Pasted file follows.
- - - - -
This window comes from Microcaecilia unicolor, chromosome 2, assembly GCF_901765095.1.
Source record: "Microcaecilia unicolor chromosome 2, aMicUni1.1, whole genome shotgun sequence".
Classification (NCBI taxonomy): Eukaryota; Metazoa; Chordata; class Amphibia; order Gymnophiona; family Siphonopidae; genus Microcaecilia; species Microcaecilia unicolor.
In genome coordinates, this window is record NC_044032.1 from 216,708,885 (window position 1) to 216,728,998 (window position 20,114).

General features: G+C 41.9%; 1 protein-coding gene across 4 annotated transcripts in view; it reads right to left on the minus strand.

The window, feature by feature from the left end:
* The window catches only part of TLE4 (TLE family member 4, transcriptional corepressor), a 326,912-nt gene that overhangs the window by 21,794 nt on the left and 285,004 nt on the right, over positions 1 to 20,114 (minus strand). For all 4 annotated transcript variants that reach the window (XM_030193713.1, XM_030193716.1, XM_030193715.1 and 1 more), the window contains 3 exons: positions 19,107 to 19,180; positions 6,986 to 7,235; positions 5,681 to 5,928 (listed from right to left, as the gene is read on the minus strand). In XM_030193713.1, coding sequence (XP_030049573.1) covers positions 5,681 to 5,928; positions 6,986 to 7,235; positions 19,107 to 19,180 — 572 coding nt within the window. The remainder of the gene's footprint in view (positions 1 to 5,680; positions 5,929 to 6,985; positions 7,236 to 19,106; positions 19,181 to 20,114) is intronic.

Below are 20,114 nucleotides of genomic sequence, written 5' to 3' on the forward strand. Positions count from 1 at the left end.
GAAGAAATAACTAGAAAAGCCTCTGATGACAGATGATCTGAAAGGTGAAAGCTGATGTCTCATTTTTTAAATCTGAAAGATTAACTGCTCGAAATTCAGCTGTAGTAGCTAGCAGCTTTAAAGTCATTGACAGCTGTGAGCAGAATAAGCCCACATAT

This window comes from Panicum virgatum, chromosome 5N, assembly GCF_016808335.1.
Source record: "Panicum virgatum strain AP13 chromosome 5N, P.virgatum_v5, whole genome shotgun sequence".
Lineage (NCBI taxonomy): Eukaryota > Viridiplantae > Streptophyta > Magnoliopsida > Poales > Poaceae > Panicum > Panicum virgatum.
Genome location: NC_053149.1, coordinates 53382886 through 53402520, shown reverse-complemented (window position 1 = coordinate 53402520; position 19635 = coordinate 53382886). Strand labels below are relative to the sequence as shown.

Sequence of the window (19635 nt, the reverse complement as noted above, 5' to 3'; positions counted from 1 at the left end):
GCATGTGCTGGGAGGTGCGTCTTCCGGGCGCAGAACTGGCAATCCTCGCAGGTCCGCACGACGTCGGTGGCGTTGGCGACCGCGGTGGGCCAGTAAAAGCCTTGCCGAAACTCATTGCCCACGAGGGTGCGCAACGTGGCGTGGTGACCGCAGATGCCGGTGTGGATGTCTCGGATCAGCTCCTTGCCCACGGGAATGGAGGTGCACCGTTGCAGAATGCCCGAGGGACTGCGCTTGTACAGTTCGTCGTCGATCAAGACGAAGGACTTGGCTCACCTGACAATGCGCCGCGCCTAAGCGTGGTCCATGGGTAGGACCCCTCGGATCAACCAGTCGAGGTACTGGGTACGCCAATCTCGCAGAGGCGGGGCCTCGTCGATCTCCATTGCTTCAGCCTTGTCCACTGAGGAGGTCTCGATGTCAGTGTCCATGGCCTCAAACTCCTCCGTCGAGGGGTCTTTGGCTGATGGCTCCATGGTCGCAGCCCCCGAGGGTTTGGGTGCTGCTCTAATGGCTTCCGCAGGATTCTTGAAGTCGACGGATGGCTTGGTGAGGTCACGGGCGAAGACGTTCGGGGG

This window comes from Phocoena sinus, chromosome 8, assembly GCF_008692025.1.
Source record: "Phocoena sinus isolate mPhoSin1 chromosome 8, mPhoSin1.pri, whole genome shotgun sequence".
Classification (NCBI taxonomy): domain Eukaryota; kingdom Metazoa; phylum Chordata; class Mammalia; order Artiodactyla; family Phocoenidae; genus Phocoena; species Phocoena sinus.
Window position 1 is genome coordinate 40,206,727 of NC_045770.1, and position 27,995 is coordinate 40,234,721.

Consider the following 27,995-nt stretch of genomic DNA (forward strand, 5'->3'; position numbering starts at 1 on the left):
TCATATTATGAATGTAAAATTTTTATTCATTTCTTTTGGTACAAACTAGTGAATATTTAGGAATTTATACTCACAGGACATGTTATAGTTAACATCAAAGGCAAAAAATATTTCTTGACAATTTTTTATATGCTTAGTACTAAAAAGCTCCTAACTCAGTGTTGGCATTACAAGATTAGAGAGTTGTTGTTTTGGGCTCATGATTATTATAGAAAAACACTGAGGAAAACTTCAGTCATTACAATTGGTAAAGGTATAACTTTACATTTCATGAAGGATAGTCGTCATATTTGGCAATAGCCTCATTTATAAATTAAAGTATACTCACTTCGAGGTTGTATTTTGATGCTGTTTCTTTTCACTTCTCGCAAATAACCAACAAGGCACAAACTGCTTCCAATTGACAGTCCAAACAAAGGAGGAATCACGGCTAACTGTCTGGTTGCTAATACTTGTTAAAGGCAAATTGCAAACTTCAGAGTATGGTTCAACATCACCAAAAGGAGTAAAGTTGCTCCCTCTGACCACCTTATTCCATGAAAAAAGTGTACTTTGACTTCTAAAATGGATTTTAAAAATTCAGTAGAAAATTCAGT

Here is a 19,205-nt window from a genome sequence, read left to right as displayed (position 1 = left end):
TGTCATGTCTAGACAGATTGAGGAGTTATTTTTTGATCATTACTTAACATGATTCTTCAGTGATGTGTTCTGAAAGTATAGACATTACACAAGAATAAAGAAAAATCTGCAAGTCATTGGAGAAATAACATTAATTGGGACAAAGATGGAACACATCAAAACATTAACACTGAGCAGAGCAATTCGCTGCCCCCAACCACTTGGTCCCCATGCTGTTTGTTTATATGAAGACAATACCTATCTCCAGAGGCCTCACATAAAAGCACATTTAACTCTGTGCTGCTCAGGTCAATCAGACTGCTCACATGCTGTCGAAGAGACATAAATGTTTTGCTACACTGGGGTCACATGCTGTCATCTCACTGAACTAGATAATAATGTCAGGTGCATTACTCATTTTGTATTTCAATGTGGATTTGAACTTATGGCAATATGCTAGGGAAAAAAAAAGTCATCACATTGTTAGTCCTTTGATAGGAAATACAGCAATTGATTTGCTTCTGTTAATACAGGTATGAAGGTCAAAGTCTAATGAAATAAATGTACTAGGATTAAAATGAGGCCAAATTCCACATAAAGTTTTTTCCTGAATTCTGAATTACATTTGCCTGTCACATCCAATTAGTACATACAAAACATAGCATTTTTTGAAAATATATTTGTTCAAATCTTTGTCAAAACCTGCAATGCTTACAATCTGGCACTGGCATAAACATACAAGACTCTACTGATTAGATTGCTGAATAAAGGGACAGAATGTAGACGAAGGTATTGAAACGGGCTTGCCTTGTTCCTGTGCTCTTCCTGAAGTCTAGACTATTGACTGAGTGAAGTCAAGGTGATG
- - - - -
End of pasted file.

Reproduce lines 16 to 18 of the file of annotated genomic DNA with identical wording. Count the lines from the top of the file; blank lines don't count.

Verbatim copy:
This window comes from Phocoena sinus, chromosome 8, assembly GCF_008692025.1.
Source record: "Phocoena sinus isolate mPhoSin1 chromosome 8, mPhoSin1.pri, whole genome shotgun sequence".
Classification (NCBI taxonomy): domain Eukaryota; kingdom Metazoa; phylum Chordata; class Mammalia; order Artiodactyla; family Phocoenidae; genus Phocoena; species Phocoena sinus.